20 People Executed in Actual 'Greatest Witch Hunt' in US History


On the first anniversary of the appointment of former FBI Director Robert Mueller to investigate potential ties between the Trump campaign and Russia, President Trump reiterated on Twitter this morning that there was "no collusion" and called the investigation the "greatest witch hunt in American history."

In his 1987 book "The Art of the Deal," then-businessman Trump made a point to say that exaggerating reality -- what he called "truthful hyperbole" -- was a "very effective form of promotion."

That must be what the president is up to today because the actual greatest witch hunt in American history, the Salem Witch Trials in 1692, led to the deaths of more than 20 people. 

According to The Smithsonian magazine, the trouble in Salem, Massachusetts began in January 1692 when two young daughters of the local reverend, Samuel Parris, began having "fits." As the Smithsonian describes it, the 9- and 11-year-old girls "screamed, threw things, utter peculiar sounds and contorted themselves into strange positions."

Soon after, another town girl experienced similar fits and, when asked to explain themselves, the girls blamed three women for afflicting them with... something. After days of questioning, two of the women maintained their innocence, but the third, a Caribbean slave, said that the Devil came to her and "bid [her] serve him."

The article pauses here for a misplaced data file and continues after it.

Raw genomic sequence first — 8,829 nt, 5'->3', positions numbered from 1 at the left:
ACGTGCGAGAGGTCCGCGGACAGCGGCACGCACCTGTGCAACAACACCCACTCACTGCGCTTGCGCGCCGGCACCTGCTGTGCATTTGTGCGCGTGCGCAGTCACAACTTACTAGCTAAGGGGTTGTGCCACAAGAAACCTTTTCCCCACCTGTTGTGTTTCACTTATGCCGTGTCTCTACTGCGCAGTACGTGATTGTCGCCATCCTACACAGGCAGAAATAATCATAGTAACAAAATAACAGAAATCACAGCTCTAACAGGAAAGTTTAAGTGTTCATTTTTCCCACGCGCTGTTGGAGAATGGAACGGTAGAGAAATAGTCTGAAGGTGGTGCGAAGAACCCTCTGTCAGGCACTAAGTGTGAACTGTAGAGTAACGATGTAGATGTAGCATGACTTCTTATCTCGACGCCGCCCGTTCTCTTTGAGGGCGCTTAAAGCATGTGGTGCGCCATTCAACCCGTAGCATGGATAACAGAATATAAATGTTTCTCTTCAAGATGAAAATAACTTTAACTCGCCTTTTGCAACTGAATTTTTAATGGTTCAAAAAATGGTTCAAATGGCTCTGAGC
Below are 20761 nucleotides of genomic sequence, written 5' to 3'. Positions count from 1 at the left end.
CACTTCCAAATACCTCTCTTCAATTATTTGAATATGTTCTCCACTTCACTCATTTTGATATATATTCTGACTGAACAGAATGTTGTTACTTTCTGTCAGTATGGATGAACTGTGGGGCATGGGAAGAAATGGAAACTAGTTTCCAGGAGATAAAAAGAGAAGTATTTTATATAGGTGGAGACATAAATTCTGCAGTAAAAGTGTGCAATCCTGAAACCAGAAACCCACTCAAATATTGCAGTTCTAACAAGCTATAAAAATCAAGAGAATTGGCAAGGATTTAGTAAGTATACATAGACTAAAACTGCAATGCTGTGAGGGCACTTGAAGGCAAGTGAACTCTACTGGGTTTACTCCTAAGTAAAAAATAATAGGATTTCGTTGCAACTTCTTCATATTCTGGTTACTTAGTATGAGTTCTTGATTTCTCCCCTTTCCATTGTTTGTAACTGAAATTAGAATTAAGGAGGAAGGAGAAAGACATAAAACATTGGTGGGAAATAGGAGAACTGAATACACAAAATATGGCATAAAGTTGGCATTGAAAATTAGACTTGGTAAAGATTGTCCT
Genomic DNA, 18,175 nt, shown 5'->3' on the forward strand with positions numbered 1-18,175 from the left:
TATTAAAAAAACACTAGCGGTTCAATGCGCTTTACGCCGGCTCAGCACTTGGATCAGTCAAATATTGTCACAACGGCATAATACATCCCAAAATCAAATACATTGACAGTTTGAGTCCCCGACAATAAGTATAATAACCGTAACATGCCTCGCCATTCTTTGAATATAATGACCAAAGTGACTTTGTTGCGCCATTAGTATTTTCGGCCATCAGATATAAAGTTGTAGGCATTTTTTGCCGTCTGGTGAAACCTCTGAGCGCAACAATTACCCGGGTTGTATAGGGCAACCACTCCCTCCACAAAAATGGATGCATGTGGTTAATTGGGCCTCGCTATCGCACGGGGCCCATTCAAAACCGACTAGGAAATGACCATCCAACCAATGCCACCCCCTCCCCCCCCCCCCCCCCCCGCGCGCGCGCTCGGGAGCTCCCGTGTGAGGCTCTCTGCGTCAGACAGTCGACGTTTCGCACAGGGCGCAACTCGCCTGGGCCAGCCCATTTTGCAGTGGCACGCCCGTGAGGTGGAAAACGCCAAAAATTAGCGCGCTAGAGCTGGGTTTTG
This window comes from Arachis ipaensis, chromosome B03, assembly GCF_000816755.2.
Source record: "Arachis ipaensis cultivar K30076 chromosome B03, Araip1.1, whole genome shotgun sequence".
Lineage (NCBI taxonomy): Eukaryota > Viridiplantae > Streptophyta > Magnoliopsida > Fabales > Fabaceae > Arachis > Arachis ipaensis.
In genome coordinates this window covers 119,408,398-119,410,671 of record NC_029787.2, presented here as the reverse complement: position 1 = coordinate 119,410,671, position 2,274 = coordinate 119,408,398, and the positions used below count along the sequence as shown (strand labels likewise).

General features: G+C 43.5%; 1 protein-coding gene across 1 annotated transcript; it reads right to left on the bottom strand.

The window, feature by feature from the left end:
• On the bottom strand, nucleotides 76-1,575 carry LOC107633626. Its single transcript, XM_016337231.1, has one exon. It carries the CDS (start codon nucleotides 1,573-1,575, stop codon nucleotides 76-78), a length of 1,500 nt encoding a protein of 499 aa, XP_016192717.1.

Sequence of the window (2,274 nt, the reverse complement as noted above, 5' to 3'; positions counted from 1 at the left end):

That was enough to send the village into a frenzy. In May an older woman "known for her gossipy habits and promiscuity" was accused, tried, found guilty and, the next month, hanged for purported sorcery-related crimes. Five more people were hanged in July, five more in August and eight in September -- some based on testimony based on dreams and visions.

Only after his own wife was questioned, Governor William Phipps prohibited further arrests. But by then, in addition to the 19 hanged, an old man had been crushed to death under heavy stones and several others had died in prison. Two dogs were also put to death for their alleged connection to nefarious supernatural occurrences.

Read More: The Witches of Salem (The New Yorker)

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